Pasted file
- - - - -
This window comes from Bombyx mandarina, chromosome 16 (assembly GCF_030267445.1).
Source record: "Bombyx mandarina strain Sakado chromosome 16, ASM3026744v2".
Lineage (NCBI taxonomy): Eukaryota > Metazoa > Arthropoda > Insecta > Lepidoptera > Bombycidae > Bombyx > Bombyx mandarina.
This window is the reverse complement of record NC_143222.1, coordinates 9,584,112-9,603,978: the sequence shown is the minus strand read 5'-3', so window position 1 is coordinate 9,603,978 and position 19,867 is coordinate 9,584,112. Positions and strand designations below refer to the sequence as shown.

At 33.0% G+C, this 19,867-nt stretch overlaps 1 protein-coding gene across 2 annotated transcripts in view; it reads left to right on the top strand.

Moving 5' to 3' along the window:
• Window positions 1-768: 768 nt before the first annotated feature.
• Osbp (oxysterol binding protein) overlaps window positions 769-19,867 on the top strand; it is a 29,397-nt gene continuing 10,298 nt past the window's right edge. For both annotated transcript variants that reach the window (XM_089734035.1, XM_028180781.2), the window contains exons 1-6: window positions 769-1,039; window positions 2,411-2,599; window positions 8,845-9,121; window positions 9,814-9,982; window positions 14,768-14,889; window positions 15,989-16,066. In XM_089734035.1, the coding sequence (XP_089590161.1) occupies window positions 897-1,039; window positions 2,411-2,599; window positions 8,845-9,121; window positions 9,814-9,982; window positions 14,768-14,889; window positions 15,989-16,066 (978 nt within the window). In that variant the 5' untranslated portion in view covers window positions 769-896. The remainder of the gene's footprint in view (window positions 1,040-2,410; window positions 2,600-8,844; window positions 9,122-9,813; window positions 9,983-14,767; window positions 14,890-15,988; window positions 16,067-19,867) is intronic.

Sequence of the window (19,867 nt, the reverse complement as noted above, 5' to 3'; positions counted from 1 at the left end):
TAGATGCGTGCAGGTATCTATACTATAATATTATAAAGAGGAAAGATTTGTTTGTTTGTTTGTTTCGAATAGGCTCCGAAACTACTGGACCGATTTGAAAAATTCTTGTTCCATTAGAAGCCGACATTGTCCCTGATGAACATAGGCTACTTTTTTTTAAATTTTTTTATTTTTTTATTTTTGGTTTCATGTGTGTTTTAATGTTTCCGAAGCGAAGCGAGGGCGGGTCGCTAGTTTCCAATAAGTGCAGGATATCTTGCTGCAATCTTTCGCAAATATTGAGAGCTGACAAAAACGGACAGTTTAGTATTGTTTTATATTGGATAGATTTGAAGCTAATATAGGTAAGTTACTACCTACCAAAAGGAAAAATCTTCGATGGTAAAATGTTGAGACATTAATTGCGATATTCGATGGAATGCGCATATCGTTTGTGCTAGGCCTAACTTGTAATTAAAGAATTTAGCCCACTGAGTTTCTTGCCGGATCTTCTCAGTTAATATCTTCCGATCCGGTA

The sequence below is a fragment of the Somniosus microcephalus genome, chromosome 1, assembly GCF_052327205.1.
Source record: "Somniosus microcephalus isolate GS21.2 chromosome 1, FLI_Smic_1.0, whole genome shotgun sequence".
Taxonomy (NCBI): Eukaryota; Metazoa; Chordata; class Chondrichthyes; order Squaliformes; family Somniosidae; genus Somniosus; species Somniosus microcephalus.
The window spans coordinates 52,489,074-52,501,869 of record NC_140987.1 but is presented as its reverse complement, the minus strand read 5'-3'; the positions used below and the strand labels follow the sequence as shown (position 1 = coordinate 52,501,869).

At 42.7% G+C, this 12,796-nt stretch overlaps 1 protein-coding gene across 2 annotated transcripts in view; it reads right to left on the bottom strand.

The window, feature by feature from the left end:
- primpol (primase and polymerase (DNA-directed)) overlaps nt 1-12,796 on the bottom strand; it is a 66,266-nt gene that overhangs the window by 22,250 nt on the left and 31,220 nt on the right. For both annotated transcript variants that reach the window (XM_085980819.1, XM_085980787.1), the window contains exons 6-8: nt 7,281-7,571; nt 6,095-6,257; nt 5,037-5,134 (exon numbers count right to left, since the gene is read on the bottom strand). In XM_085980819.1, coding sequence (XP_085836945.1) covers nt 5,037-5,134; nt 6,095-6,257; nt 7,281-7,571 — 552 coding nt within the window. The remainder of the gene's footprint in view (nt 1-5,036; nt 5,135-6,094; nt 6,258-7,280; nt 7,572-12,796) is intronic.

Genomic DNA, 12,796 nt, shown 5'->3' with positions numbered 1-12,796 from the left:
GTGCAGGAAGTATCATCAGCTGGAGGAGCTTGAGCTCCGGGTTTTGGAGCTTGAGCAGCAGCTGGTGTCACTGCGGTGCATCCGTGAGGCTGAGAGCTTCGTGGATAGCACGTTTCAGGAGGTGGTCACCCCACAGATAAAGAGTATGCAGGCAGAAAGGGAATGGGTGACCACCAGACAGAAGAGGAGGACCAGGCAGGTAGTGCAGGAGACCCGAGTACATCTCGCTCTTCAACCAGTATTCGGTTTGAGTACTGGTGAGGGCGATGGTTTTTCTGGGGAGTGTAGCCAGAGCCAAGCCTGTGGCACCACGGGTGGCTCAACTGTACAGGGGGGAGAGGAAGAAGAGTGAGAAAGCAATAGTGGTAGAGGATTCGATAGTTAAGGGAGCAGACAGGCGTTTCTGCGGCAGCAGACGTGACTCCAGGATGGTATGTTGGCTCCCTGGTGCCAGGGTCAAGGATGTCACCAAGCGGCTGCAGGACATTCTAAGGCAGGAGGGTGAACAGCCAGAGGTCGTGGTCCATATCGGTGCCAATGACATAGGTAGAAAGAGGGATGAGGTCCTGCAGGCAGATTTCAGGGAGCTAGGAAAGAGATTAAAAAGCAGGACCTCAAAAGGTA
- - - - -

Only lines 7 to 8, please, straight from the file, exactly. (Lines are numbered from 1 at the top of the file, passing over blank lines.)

• Window positions 1-768: 768 nt before the first annotated feature.
• Osbp (oxysterol binding protein) overlaps window positions 769-19,867 on the top strand; it is a 29,397-nt gene continuing 10,298 nt past the window's right edge. For both annotated transcript variants that reach the window (XM_089734035.1, XM_028180781.2), the window contains exons 1-6: window positions 769-1,039; window positions 2,411-2,599; window positions 8,845-9,121; window positions 9,814-9,982; window positions 14,768-14,889; window positions 15,989-16,066. In XM_089734035.1, the coding sequence (XP_089590161.1) occupies window positions 897-1,039; window positions 2,411-2,599; window positions 8,845-9,121; window positions 9,814-9,982; window positions 14,768-14,889; window positions 15,989-16,066 (978 nt within the window). In that variant the 5' untranslated portion in view covers window positions 769-896. The remainder of the gene's footprint in view (window positions 1,040-2,410; window positions 2,600-8,844; window positions 9,122-9,813; window positions 9,983-14,767; window positions 14,890-15,988; window positions 16,067-19,867) is intronic.